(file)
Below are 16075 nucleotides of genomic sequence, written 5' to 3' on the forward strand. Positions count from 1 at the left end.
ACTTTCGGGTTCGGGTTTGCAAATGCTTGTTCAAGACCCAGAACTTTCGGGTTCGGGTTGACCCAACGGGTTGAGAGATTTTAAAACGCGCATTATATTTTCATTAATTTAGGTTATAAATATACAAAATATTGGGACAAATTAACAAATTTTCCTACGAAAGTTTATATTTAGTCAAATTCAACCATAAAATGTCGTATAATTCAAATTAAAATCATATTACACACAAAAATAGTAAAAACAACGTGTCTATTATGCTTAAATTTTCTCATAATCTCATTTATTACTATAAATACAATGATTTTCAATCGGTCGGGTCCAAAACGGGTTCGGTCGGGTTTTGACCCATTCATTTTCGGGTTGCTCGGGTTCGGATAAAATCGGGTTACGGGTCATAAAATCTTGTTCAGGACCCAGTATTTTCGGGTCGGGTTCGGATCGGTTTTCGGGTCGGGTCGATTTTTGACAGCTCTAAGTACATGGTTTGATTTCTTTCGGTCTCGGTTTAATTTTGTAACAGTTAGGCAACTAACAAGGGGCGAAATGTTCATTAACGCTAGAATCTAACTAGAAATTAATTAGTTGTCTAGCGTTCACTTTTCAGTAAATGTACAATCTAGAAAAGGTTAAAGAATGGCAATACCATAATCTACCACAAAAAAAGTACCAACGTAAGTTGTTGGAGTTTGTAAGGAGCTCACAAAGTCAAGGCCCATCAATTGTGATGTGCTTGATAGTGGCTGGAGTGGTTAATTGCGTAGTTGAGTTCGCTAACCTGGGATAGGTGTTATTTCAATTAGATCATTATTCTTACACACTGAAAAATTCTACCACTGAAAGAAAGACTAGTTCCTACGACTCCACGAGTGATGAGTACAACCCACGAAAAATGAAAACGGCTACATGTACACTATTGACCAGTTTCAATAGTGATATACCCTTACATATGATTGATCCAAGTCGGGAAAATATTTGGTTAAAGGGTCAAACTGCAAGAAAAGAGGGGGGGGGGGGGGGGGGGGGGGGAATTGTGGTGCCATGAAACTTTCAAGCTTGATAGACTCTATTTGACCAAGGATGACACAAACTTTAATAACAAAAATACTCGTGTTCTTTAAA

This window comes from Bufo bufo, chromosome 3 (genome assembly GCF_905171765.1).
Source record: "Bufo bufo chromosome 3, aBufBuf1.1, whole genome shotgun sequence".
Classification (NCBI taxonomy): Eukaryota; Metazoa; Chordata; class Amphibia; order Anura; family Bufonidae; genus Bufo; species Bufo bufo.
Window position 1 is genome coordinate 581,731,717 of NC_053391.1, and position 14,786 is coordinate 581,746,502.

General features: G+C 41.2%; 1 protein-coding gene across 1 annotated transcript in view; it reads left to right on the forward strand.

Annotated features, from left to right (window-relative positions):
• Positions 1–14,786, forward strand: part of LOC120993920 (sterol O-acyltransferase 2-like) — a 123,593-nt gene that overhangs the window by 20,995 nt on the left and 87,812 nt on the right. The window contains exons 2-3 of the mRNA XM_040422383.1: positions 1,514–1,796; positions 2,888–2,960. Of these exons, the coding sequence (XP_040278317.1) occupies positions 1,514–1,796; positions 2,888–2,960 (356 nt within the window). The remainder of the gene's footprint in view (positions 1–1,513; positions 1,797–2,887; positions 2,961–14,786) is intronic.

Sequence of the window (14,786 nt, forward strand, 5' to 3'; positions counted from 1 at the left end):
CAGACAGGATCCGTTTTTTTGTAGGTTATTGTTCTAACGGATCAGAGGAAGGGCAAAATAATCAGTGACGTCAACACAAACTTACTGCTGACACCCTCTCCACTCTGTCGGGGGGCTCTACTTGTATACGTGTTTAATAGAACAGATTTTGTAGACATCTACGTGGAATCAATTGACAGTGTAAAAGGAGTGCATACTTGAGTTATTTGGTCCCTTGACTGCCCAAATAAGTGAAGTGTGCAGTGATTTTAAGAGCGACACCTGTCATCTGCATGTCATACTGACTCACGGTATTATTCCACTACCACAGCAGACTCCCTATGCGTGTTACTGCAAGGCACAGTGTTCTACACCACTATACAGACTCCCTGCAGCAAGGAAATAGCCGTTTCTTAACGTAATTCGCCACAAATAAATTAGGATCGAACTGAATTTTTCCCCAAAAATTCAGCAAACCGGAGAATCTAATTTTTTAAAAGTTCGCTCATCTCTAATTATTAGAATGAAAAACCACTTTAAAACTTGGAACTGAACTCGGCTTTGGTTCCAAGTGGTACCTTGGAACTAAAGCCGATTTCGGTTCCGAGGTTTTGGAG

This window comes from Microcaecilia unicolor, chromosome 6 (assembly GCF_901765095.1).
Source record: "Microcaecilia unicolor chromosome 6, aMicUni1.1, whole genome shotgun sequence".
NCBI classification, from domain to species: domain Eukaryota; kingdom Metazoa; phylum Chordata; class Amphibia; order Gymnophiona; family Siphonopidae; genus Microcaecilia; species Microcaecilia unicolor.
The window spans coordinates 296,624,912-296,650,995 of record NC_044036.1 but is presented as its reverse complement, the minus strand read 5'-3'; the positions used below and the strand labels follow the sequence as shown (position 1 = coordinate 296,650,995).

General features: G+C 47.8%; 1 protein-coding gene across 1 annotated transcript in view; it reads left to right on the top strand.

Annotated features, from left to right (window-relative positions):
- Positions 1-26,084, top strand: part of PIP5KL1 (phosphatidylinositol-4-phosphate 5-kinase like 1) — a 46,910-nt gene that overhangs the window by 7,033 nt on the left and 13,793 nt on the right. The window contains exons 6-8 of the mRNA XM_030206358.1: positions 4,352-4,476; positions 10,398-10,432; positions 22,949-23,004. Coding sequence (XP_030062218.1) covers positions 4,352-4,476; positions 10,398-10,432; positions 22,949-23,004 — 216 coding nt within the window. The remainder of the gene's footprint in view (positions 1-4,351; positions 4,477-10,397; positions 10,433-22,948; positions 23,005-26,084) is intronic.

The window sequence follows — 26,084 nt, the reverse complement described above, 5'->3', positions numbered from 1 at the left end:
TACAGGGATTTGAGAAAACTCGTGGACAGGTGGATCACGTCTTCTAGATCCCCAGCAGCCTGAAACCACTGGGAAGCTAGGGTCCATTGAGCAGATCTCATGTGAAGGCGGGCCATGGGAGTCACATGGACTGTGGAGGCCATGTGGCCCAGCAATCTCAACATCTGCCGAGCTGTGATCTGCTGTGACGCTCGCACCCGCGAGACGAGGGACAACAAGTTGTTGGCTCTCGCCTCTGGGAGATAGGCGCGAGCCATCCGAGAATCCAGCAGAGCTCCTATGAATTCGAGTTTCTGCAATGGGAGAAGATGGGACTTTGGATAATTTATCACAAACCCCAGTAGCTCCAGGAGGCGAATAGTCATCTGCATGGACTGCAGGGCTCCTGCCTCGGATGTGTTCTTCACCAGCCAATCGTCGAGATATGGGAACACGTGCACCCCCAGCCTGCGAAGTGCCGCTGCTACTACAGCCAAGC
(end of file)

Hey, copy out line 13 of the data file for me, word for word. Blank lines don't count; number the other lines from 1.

Source record: "Microcaecilia unicolor chromosome 6, aMicUni1.1, whole genome shotgun sequence".